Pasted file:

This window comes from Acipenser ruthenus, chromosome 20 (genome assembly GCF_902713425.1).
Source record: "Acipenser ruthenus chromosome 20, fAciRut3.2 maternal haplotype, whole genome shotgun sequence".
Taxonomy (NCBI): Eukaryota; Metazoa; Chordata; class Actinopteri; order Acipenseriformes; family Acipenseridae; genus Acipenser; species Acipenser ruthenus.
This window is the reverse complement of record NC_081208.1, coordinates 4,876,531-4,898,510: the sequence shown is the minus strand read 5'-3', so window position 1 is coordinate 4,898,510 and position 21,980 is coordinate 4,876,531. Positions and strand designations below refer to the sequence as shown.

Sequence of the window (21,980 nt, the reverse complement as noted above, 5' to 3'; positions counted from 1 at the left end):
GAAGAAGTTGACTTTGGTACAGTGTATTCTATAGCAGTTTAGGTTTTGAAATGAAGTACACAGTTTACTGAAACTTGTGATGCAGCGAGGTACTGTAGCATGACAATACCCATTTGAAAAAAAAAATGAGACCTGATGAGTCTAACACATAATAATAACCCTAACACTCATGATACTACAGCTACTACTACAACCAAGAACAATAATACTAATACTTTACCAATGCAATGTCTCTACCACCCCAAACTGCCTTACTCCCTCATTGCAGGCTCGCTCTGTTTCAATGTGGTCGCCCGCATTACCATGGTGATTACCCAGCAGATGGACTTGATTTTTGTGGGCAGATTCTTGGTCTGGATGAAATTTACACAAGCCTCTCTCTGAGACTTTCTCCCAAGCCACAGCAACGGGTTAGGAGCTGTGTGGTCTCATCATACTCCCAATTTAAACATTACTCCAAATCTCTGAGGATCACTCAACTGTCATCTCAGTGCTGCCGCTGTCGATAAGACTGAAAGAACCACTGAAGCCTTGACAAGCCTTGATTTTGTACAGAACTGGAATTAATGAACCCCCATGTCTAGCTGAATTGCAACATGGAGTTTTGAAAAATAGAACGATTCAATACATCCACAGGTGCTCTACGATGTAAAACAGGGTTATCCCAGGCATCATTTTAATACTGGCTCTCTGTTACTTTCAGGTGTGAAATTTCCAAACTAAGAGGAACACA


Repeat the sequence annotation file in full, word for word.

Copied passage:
This window comes from Acipenser ruthenus, chromosome 20 (genome assembly GCF_902713425.1).
Source record: "Acipenser ruthenus chromosome 20, fAciRut3.2 maternal haplotype, whole genome shotgun sequence".
Taxonomy (NCBI): Eukaryota; Metazoa; Chordata; class Actinopteri; order Acipenseriformes; family Acipenseridae; genus Acipenser; species Acipenser ruthenus.
This window is the reverse complement of record NC_081208.1, coordinates 4,876,531-4,898,510: the sequence shown is the minus strand read 5'-3', so window position 1 is coordinate 4,898,510 and position 21,980 is coordinate 4,876,531. Positions and strand designations below refer to the sequence as shown.

Sequence of the window (21,980 nt, the reverse complement as noted above, 5' to 3'; positions counted from 1 at the left end):
GAAGAAGTTGACTTTGGTACAGTGTATTCTATAGCAGTTTAGGTTTTGAAATGAAGTACACAGTTTACTGAAACTTGTGATGCAGCGAGGTACTGTAGCATGACAATACCCATTTGAAAAAAAAAATGAGACCTGATGAGTCTAACACATAATAATAACCCTAACACTCATGATACTACAGCTACTACTACAACCAAGAACAATAATACTAATACTTTACCAATGCAATGTCTCTACCACCCCAAACTGCCTTACTCCCTCATTGCAGGCTCGCTCTGTTTCAATGTGGTCGCCCGCATTACCATGGTGATTACCCAGCAGATGGACTTGATTTTTGTGGGCAGATTCTTGGTCTGGATGAAATTTACACAAGCCTCTCTCTGAGACTTTCTCCCAAGCCACAGCAACGGGTTAGGAGCTGTGTGGTCTCATCATACTCCCAATTTAAACATTACTCCAAATCTCTGAGGATCACTCAACTGTCATCTCAGTGCTGCCGCTGTCGATAAGACTGAAAGAACCACTGAAGCCTTGACAAGCCTTGATTTTGTACAGAACTGGAATTAATGAACCCCCATGTCTAGCTGAATTGCAACATGGAGTTTTGAAAAATAGAACGATTCAATACATCCACAGGTGCTCTACGATGTAAAACAGGGTTATCCCAGGCATCATTTTAATACTGGCTCTCTGTTACTTTCAGGTGTGAAATTTCCAAACTAAGAGGAACACA